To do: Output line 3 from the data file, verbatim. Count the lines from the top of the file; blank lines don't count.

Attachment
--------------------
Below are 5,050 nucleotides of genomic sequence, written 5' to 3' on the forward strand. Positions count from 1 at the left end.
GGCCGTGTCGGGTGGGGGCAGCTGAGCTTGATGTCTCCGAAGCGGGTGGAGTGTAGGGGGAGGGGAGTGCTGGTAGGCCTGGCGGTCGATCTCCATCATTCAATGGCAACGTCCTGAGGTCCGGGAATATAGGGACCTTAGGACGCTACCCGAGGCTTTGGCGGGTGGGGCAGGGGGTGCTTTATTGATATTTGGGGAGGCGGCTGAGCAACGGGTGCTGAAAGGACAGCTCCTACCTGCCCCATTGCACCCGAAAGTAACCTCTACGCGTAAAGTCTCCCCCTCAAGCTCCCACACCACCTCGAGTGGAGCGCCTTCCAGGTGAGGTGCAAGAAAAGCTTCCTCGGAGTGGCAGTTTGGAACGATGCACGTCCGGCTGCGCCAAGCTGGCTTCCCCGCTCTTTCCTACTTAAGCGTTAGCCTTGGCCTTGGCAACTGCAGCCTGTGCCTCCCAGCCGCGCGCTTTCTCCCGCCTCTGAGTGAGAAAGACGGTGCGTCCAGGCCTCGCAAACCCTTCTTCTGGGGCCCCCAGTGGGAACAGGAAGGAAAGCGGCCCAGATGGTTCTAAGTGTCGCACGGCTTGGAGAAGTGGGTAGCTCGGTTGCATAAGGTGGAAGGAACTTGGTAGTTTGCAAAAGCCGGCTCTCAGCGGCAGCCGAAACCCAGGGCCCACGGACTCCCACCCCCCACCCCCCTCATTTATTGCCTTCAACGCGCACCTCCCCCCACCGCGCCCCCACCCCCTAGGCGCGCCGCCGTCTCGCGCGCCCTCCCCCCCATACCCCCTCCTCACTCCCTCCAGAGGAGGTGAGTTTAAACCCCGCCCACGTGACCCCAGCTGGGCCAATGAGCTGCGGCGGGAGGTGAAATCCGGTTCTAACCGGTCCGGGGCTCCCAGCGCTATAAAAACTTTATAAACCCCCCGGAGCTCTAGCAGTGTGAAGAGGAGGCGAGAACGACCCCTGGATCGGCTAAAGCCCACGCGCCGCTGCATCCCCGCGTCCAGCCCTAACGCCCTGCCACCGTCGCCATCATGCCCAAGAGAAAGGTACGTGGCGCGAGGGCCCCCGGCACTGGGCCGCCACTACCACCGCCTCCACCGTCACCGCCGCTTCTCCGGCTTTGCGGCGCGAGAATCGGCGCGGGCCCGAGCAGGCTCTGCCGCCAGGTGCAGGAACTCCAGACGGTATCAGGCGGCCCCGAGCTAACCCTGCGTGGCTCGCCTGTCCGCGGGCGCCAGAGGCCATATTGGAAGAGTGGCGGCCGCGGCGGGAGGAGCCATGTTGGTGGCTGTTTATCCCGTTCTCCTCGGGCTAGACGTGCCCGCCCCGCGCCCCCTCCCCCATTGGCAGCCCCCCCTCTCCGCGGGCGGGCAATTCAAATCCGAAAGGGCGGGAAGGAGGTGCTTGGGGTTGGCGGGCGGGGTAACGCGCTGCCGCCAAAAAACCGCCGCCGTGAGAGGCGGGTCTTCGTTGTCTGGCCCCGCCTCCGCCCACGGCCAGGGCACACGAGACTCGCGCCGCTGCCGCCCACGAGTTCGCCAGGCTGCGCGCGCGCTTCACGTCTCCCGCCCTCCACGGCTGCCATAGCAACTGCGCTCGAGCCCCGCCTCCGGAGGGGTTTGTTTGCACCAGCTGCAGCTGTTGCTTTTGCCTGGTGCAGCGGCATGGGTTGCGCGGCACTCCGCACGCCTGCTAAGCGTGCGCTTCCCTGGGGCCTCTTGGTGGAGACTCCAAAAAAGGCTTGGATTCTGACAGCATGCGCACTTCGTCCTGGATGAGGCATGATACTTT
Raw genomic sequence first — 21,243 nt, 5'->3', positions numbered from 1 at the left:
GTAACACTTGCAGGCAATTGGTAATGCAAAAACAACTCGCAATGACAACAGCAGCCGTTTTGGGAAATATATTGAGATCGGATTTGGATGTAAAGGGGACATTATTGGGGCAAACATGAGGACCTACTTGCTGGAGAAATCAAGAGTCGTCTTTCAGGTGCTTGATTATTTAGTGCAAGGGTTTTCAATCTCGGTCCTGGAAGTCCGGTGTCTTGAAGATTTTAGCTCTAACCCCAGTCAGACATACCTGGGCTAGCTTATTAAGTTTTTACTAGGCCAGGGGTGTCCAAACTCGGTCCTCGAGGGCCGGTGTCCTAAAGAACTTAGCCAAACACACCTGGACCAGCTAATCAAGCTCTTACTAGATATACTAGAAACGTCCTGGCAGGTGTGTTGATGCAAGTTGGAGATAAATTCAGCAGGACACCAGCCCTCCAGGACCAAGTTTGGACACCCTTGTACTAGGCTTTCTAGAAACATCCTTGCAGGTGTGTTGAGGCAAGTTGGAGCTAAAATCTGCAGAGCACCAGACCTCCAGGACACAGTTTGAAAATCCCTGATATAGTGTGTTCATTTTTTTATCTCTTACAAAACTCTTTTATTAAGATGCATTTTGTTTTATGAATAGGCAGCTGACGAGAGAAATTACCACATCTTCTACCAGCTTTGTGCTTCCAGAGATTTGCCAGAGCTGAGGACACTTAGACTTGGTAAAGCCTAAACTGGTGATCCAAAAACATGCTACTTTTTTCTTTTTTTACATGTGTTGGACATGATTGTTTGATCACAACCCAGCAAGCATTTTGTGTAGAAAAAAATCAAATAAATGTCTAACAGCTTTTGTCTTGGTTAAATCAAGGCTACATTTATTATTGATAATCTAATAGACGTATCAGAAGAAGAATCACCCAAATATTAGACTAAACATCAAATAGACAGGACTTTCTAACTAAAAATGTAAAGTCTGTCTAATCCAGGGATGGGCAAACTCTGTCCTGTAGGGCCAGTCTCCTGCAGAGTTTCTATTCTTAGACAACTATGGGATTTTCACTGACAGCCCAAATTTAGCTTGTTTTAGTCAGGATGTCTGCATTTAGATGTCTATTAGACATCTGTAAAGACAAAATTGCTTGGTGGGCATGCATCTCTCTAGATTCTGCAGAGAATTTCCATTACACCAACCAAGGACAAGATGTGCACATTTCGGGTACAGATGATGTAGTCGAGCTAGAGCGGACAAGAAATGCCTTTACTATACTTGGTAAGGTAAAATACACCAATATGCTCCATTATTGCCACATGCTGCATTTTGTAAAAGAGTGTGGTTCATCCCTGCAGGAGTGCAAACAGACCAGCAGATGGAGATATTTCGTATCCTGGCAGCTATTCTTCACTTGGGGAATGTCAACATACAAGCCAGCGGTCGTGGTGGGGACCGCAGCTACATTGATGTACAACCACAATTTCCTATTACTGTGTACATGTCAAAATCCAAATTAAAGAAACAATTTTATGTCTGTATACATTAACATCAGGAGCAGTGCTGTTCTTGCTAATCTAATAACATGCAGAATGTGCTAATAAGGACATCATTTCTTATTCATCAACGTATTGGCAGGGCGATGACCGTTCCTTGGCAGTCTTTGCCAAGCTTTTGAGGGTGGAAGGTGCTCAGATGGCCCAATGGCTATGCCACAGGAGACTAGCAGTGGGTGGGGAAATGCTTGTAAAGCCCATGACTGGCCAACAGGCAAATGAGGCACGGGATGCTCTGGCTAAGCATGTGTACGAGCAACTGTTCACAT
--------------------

Raw genomic sequence first — 21,243 nt, 5'->3', positions numbered from 1 at the left: